We have multiparty politics but we really do not understand what it really means. As I write this article, there is a stand off in the United States on negotiations to prevent the so-called “fiscal cliff”. The real problem comes from the fact that the two parties –Republicans and Democrats- have two different ideologies on how to run the country.

Democrats believe that government has potential to do a lot of good to the society. If you get more revenue in form of taxes, government can use this money to better people’s lives. Republicans believe that individuals can use their own money better than government. So the less taxes you collect from people, the more the people will have extra money to invest and grow the economy.

These two different ideologies mean that the two parties approach problems differently. So if one party wins an election but then fails to solve problems at hand, it makes sense to give the other party a chance because they will be trying a different approach.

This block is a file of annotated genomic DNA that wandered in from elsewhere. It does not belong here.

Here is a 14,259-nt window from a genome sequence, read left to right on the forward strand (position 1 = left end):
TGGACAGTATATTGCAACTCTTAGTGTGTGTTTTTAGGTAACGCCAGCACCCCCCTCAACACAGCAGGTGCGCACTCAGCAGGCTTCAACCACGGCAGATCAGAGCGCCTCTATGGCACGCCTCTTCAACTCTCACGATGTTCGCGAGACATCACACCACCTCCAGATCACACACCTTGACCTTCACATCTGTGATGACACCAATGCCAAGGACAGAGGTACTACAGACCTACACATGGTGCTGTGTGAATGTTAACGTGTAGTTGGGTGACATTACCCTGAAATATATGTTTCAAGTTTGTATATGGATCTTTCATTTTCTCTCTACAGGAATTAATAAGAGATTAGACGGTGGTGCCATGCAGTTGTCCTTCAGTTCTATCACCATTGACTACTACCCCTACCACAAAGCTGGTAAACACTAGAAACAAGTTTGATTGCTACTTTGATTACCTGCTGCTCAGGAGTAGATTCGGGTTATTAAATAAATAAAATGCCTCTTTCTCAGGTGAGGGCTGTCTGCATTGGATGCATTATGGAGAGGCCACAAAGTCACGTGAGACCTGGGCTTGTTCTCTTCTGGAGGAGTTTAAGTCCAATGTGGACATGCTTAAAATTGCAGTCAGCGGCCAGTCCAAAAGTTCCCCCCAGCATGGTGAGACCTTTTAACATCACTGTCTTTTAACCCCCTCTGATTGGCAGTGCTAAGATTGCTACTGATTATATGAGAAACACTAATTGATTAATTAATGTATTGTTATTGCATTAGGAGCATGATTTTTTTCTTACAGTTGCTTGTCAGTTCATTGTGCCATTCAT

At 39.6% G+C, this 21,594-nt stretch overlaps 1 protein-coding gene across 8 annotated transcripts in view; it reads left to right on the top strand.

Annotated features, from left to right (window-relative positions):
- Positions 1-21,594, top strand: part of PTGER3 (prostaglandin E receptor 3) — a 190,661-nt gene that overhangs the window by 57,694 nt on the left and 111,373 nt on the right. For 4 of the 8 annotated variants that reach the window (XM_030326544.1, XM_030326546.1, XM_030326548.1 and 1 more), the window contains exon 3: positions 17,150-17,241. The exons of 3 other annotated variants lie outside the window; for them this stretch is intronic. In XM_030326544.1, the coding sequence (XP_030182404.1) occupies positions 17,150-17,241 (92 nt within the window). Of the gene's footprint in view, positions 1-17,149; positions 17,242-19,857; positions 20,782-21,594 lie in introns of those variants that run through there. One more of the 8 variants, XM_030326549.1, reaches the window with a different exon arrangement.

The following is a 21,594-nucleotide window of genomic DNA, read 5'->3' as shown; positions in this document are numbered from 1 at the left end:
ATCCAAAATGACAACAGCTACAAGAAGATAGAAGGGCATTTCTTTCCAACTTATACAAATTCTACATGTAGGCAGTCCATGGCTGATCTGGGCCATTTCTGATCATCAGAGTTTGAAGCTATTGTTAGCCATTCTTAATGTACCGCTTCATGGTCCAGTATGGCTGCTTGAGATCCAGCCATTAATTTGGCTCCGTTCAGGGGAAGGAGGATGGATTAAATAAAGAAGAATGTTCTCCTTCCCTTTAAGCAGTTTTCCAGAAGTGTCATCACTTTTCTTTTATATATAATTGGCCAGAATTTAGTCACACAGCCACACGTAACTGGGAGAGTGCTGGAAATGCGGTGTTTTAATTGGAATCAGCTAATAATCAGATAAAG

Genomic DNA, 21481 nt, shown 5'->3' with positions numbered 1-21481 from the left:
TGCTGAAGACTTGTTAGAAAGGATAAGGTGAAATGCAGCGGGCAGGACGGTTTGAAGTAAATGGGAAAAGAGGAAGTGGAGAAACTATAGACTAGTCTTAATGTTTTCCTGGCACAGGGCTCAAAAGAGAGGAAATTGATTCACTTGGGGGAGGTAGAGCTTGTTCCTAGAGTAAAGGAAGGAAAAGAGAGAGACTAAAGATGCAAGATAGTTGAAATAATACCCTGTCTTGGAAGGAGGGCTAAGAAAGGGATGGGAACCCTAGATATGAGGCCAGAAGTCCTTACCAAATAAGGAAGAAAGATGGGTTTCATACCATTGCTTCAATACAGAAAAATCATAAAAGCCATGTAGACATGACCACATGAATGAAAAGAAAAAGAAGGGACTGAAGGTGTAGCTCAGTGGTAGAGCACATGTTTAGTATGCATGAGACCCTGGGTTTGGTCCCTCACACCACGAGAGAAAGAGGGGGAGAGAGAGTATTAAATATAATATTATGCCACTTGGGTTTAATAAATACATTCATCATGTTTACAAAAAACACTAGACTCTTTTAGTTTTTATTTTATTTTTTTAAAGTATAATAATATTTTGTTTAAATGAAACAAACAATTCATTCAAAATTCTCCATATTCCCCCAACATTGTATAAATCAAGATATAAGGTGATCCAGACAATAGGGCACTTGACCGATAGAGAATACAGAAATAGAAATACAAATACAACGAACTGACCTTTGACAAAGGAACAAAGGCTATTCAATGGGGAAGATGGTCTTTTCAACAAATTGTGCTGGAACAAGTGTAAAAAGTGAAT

Compare this to Malawi where the political parties have no ideologies at all. Some of them do not even have manifestos or constitutions. There is no difference between them. That is why people can easily defect from one party to another and then back. That is why people like Goodall Gondwe can be Bakili Muluzi’s adviser (UDF party) and become Bingu wa Mutharika’s minister of economic affairs (DPP party) and then secure a similar portfolio in Joyce Banda’s government (PP party). There is simply no difference between these parties. Changing parties in Malawi usually means changing personalities not ideologies. This in effect nullifies the real purpose of a multiparty system.

Malawi desperately needs a solid plan for development. Yet, nobody seems to have a clue on how to move this country forward. We continue to be a nation heavily dependent on aid. Our budget is heavily subsidized by donors. None of the current crop of leaders have suggested how to get out of this humiliating cycle. Ministers of finance give yearly budget speeches in parliament but they are yet to set forth a time-frame for weaning the country off the aid. Instead, politicians take a lot of pride in receiving aid, pointing to it as a sign of endorsement by the Europeans.

Are we really looking to the future with a purpose? Will Malawi ever develop? Unless there is a radical transformation of our mindset, Malawi could remain the tail of the world forever.

Ad Astra!